Racial differences in geometry of Psoas major discussed by Hansen et al. (1999). A large Number of male cadavers (fourty four) used to measure Psoas major length, width, anatomical CSA (ACSA) and circumference by using a measurement tool (digital caliper). Study introduced first (racial) data, Psoas major size was significantly larger in the black group than in the white group but no difference was noted related to muscle length and width between blacks and whites. Although dissection procedures described with more details when compared with procedures described in both Bogduk et al. (1992) and Santaguida and McGill (1995), dissection procedures in Hansen et al. (1999) still carried many (non well-explained) procedures. Certainly, study has not reported medical history of cadavers and activity level which well-known to affect CSA size. Furthermore, Authors have not explained why medical examiners were interested to exclude muscle bulk differences or anatomical variations in routine autopsies (specially if known that medical examiners not awarded about the study) . Sample selection bears a question too, cadaver’s age ranged from 14-25 years, which mean that some of the cadavers were still in development stage, which may be different according to the ethnic group. In addition, researchers tried to avoid bias by using medical examiner decision about race of cadavers. However, study has not clarified reliability of both measurement tools and testers (inter-tester and intra-tester reliability) of Psoas major geometry. Study also held in different centers without clarifying whether same dissection procedures followed exactly in all centres or not. Study also not clarified whether CSA measurement excluded tendinous fibers or not. All these notes indicated that results of psoas major CSA in the white group which is much lower than many other dissection studies such as Bogduk et al. (1992) and Santaguida and McGill (1995).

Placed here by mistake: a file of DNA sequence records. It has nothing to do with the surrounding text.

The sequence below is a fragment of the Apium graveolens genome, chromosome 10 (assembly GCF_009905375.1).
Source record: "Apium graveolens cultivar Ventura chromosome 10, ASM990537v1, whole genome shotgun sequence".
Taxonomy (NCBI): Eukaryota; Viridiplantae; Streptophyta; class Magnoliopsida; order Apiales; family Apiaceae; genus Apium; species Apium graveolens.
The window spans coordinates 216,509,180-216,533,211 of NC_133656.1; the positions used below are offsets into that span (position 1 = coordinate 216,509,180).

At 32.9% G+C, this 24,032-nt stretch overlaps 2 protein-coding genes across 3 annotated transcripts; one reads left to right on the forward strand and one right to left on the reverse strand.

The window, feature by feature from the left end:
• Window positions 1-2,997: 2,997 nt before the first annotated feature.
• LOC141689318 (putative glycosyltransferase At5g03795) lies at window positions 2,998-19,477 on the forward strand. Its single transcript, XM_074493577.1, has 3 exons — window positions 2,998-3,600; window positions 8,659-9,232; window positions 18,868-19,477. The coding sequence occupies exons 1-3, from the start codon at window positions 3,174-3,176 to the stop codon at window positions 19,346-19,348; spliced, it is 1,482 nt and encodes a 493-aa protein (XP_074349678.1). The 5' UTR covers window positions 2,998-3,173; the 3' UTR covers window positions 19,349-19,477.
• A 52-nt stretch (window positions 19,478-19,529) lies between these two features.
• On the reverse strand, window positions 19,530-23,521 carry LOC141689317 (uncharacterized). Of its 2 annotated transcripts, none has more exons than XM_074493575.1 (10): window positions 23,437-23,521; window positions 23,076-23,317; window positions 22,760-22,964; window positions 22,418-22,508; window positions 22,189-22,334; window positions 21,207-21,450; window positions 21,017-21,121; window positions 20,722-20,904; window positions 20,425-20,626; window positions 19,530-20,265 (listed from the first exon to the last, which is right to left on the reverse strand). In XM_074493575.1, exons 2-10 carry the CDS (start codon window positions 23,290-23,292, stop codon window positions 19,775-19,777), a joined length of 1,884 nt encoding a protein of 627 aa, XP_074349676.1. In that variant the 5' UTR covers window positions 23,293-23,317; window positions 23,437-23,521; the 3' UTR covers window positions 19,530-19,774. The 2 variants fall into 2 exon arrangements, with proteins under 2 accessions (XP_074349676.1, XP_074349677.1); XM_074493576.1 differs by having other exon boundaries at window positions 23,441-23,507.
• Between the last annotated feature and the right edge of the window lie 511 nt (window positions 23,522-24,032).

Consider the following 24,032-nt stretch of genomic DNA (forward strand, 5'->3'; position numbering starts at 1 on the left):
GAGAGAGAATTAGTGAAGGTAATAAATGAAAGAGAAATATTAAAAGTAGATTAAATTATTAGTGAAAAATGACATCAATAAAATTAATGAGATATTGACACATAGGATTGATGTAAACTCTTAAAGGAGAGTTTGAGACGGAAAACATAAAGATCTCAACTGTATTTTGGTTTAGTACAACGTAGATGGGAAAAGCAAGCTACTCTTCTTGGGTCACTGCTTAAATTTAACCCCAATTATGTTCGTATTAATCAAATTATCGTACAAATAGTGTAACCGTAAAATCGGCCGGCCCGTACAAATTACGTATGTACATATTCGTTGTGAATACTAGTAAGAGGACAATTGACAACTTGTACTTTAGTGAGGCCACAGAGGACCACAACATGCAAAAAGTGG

Ilayperuma and Nanayakkara (2008) studied gross anatomical characterization of the psoas major muscle by dissecting thirty four old Sri Lankan males and females. Study showed significant gender differences in ACSA at L4-L5 level, mean width and thickness (males got higher results). In addition, study showed that mean of psoas major ACSA (L4-L5 level) in Sri Lankan males was larger than the white group in Hansen et al (1999) but less than the black group in same study in L4-L5 level. However, study used same measurement tool in Hansen et al. (1999) and same comments on Hansen et al (1999) can be applied here too. Where the study held in a medical school it is necessary to clarify whether cadavers were fresh or preserved with any chemical embalming materials such as formaldehyde. Chemical embalming well-known to cause shrinking or distortion of cadavers, which alter muscle size, width, length and ACSA.
Bilateral variation of psoas major is rarely reported. Jelev et al. (2005) was the last available scientific report. Routine anatomical dissection of the retroperitoneal space of sixty seven old female cadaver showed that Femoral nerve was embedded between two bellies medial and lateral. The medial belly was the usual left psoas major but with wider origin wider ( transverse process and intervertebral discs of L1-L5 vertebrae and from the anterior (pelvic) surfaces of S1-S3 vertebrae).The lateral belly was unusual muscle situated behind and oblique (from dorso-medially to ventro-laterally) to the left psoas major found. This abnormal muscle originated from the left transverse process of L3 vertebra and from the intertransverse ligament between L3 and L4 vertebrae. Geometry inserted with a short tendon (1.8 cm) to the common tendon between the left psoas major and Iliacus. The right psoas major in same old female cadaver showed widened origin similar to the left psoas major. This study showed clearly chance to find variations (in this case bigger size of psoas major muscle), this variation is important to surgeons, anaesthiologists, radiologist and physiotherapists where the pattern of practice should be changed according to anomaly found within subjects. In physiotherapy practice, variation of psoas major muscle anatomy should change rehabilitation program duration and intensity.
Using MRI in Psoas Major Studies